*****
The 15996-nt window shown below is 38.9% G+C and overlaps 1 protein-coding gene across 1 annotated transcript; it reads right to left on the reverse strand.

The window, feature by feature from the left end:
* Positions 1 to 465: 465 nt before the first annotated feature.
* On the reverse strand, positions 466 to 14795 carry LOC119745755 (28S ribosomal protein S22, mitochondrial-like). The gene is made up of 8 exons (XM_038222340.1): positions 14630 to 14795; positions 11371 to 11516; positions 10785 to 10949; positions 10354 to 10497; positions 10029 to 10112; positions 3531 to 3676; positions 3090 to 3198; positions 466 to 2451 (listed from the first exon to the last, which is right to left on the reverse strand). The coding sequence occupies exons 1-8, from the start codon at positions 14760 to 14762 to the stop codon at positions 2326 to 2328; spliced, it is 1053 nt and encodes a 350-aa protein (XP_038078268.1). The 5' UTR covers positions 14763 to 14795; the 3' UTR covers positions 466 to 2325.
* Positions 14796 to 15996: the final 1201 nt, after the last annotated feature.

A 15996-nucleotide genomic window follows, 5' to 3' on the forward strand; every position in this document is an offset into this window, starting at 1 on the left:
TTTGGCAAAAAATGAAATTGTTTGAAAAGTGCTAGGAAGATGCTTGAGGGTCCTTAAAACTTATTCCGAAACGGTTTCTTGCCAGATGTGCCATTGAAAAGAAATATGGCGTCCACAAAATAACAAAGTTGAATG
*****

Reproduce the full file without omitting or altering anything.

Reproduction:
The 15996-nt window shown below is 38.9% G+C and overlaps 1 protein-coding gene across 1 annotated transcript; it reads right to left on the reverse strand.

The window, feature by feature from the left end:
* Positions 1 to 465: 465 nt before the first annotated feature.
* On the reverse strand, positions 466 to 14795 carry LOC119745755 (28S ribosomal protein S22, mitochondrial-like). The gene is made up of 8 exons (XM_038222340.1): positions 14630 to 14795; positions 11371 to 11516; positions 10785 to 10949; positions 10354 to 10497; positions 10029 to 10112; positions 3531 to 3676; positions 3090 to 3198; positions 466 to 2451 (listed from the first exon to the last, which is right to left on the reverse strand). The coding sequence occupies exons 1-8, from the start codon at positions 14760 to 14762 to the stop codon at positions 2326 to 2328; spliced, it is 1053 nt and encodes a 350-aa protein (XP_038078268.1). The 5' UTR covers positions 14763 to 14795; the 3' UTR covers positions 466 to 2325.
* Positions 14796 to 15996: the final 1201 nt, after the last annotated feature.

A 15996-nucleotide genomic window follows, 5' to 3' on the forward strand; every position in this document is an offset into this window, starting at 1 on the left:
TTTGGCAAAAAATGAAATTGTTTGAAAAGTGCTAGGAAGATGCTTGAGGGTCCTTAAAACTTATTCCGAAACGGTTTCTTGCCAGATGTGCCATTGAAAAGAAATATGGCGTCCACAAAATAACAAAGTTGAATG